Roofing Material & Pitch

One primary purpose of a roof is to prevent water from pooling and seeping into the building below. Different roofing materials are designed to do this in different ways. For example, shingles – whether asphalt, wood, or slate – are similar to fish scales. They are designed to be layered, shedding water as it flows from the peak of the roof down to the gutters. They are not watertight when water is being directed upwards, which is why we have to be so diligent about preventing ice dams. As the roof’s pitch changes, so too do the available roofing materials.

Built-Up, Torch-Down, & Rubber Membrane

Found in more urban houses and industrial buildings, roof pitches with lower angles require a material that will seal the surface from rain and snow while it more slowly makes its way to the drainage system. Flat roofing materials, for roof pitches between ¼:12 to 3/12, include built-up roofing (BUR), “torch-down” membrane roofing, and rubber membrane. Flat roofing materials work to create as watertight a seal as is possible, while still allowing the surface of the roof to expand and contract with changes in temperature.

Standing-Seam Metal Roof

Made from panels of steel or aluminum, standing-seam metal roofs are joined together in raised seams. They are perhaps the most versatile roofing material, when it comes to accommodating roof pitch. They can be used on roof pitches as low as ¼:12 all the way up to 19:12.

Clay or Cement Tile Roofing

Not as versatile as standing-seam metal, but still offering a pretty wide range, clay or cement tiles can be used for roof pitches between 2.5:12 all the way up to 19:12. For pitches shallower than 4:12, the roof may require a double underlayment to guard against the possibility of water intrusion. Anything higher than 19:12 may cause rattling during inclement weather.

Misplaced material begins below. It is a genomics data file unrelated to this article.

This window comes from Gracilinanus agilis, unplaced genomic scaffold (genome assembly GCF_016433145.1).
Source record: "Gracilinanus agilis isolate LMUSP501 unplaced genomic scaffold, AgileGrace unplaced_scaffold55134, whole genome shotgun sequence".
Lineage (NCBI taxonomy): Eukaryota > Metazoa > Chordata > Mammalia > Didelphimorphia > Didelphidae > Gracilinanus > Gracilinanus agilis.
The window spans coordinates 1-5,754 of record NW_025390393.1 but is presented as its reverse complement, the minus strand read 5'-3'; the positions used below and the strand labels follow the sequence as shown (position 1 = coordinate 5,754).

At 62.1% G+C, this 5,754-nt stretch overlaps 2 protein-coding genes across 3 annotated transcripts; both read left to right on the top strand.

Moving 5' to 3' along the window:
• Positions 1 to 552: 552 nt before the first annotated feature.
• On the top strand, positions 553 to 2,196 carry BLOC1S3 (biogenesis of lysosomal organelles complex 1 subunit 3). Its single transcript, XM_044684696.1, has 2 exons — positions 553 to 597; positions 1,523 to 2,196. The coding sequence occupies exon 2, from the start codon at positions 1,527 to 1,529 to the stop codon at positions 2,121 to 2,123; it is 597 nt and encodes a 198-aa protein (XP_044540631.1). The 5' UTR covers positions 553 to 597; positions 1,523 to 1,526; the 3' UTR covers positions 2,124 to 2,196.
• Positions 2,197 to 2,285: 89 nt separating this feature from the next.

Asphalt Shingles

Asphalt shingles account for more than 70% of the roofing materials used in US homes. Not only are they the most cost-effective choice, but they can accommodate roof pitches from 4:12 to 20:12 (and even higher). Traditional 3-tab shingles are the most popular choice.

Wood and Slate Shingles

Because they do not lock together as tightly as asphalt shingles, wood and slate shingles have a narrower range, accommodating roof pitches between 5:12 to 12:12. They are often used on residential buildings because of their durability (slate shingles can last as long as 100 years or more!), but they are not effective at guarding against water intrusion in shallower roofs. Similar to clay and cement tiles, they should not be used much higher than their upper range because they may start to shake and rattle during inclement weather.

Rely on Aapex Construction & Restoration for Your Roofing Needs!

Aapex Construction & Restoration is certified to work with all types of roofing structures and materials, regardless of roof pitch. We have more than 20 years of experience in the industry and are licensed, bonded, and insured to provide you with exceptional customer care. Contact us to discuss your roofing options today.